They were domesticated from wild wolves. This was done long before the agricultural revolution. By 15000 years ago, domesticated dogs were a part of at least some human socities. We have hard evidence from that time forward but they were likely htere early. A tool from Northern israel 12,000 years ago contains the skull of a woman next to a small puppy, and her left hand is resting on the small puppy. We also have records of dogs being buried individually in their own graves just as humans wer eburied in their own graves. What did the dogs do? They were used mainly for hunting likely and fighting too and also as an alarm system against enemies and intruders, both human enemies and dangerous animals. They could rely on dogs to sound the alarms if someone was coming. Wolves barely bark at all, very rarely, but dogs bark all the time. Scholars estimate that a selection pressure for dogs was whether they were serving as a good alarm system or not. If you raised five puppies and four hardly barked but one did all the time, and barked as an adult dog when somebody was coming, then the dog was crucial for people as it served as a kind of alarm system. THe genes of this dog that barked a lot got passed on to the next generation of dogs. One of hte main characteristics of dogs is that they bark a lot when people are coming. One of their main roles was to help protect and defend the band by souding the alarm whenever they heard something approaching. Mutual bonds of understand and affection developed ovet the generations, between dogs and people. Dogs and people co-evolved to communicate well and understand one another. Dogs that were good at understanding human wants, commands, emotions, had a better chance of surviving and passing their genes to the next generation. Also dogs taht manipulated humans by being cute and begging food etc so tht's how dogs and humans not only evolved to understand, communicate and maniplate one another. Today the dog is the animal that has the best connection and understanding with human beings, signals, emotions.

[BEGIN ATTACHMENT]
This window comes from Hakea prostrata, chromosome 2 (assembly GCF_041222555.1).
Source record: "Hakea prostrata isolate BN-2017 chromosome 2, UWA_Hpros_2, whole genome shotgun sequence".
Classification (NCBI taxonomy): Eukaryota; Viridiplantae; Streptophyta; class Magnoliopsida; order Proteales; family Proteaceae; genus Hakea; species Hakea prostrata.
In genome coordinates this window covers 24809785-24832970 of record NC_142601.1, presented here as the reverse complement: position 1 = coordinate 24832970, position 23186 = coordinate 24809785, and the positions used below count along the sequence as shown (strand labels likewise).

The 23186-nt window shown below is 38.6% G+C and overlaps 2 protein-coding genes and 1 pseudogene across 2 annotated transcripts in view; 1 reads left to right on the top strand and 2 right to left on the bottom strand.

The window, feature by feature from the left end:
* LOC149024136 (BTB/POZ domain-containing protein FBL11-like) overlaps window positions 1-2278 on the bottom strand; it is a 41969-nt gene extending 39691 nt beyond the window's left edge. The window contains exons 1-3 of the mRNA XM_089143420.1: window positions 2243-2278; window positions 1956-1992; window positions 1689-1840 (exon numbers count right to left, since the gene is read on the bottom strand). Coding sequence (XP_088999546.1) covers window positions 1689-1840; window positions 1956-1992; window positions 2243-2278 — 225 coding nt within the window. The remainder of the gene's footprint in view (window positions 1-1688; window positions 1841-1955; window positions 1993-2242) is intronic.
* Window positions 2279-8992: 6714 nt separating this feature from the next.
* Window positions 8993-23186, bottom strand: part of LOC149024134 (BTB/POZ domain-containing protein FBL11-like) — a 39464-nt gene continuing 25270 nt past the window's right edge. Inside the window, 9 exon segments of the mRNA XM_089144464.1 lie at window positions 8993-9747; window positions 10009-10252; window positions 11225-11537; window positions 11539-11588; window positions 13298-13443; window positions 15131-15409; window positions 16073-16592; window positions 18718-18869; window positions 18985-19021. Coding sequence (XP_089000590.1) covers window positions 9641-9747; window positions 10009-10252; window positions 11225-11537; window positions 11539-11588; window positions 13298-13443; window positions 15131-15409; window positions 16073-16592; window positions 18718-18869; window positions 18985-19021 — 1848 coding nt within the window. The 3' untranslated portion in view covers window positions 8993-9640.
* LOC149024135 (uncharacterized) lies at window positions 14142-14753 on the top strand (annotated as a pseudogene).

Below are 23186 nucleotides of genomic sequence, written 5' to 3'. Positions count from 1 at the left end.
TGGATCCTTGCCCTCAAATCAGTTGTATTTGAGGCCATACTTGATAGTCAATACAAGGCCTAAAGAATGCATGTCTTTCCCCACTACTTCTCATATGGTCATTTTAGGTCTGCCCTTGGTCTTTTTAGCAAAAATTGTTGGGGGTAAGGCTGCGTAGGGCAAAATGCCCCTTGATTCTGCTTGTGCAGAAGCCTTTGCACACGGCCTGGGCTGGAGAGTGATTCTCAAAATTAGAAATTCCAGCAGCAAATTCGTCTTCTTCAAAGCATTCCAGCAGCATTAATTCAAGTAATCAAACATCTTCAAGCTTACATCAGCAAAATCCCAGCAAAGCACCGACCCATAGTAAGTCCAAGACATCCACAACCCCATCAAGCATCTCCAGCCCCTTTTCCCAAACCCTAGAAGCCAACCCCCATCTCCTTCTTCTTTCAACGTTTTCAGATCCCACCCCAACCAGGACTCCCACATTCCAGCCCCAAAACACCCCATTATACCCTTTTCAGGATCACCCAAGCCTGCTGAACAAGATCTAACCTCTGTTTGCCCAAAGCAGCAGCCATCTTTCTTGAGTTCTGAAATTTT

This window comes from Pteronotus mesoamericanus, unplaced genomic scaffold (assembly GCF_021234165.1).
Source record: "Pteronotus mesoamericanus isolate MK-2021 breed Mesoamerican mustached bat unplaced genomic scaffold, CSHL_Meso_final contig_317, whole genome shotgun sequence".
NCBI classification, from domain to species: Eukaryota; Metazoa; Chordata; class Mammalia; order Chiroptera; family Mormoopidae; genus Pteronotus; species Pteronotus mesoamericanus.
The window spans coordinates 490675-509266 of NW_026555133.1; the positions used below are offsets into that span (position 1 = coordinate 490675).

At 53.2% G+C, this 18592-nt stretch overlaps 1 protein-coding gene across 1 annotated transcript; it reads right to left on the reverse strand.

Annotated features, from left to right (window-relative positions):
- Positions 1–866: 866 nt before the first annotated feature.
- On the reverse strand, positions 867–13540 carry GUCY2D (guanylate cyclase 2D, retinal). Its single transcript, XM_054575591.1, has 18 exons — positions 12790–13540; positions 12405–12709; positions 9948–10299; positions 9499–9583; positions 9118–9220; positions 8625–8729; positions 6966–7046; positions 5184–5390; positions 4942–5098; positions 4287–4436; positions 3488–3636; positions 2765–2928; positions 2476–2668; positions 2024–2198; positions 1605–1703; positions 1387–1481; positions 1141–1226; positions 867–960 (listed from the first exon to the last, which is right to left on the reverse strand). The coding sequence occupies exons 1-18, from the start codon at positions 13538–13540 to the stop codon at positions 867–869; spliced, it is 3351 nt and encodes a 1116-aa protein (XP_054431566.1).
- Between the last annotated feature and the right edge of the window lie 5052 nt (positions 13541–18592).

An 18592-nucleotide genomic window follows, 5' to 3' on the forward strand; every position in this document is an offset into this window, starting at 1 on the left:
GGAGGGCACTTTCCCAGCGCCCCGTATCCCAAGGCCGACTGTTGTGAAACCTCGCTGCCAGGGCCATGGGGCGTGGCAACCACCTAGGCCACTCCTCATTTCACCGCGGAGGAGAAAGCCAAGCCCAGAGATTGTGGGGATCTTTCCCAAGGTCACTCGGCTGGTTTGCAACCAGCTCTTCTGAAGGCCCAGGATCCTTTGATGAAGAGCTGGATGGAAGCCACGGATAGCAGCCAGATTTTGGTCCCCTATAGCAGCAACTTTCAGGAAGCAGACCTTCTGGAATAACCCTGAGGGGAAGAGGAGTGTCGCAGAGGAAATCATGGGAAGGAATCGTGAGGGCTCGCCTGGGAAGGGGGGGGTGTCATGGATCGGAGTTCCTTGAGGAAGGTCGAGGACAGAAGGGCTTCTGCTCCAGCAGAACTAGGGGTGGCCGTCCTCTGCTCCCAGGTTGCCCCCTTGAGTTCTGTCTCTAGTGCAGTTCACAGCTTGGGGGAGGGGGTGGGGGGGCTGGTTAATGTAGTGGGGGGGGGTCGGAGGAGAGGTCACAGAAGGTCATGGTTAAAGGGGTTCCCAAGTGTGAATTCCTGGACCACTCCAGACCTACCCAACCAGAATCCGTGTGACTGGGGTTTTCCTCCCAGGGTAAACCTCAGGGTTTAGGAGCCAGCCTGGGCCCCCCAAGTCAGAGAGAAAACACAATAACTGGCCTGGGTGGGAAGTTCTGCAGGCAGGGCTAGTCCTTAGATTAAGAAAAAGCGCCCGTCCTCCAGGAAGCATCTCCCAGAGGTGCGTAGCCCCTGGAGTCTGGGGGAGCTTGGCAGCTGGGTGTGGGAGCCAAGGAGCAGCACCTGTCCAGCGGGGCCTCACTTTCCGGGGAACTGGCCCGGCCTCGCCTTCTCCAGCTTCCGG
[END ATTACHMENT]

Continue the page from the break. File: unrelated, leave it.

Highly varied diet
One example is our eating habits. The way we eat today, not just what but how, is shaped by a large extent to our ancestors' conditions tens of thousands of years ago.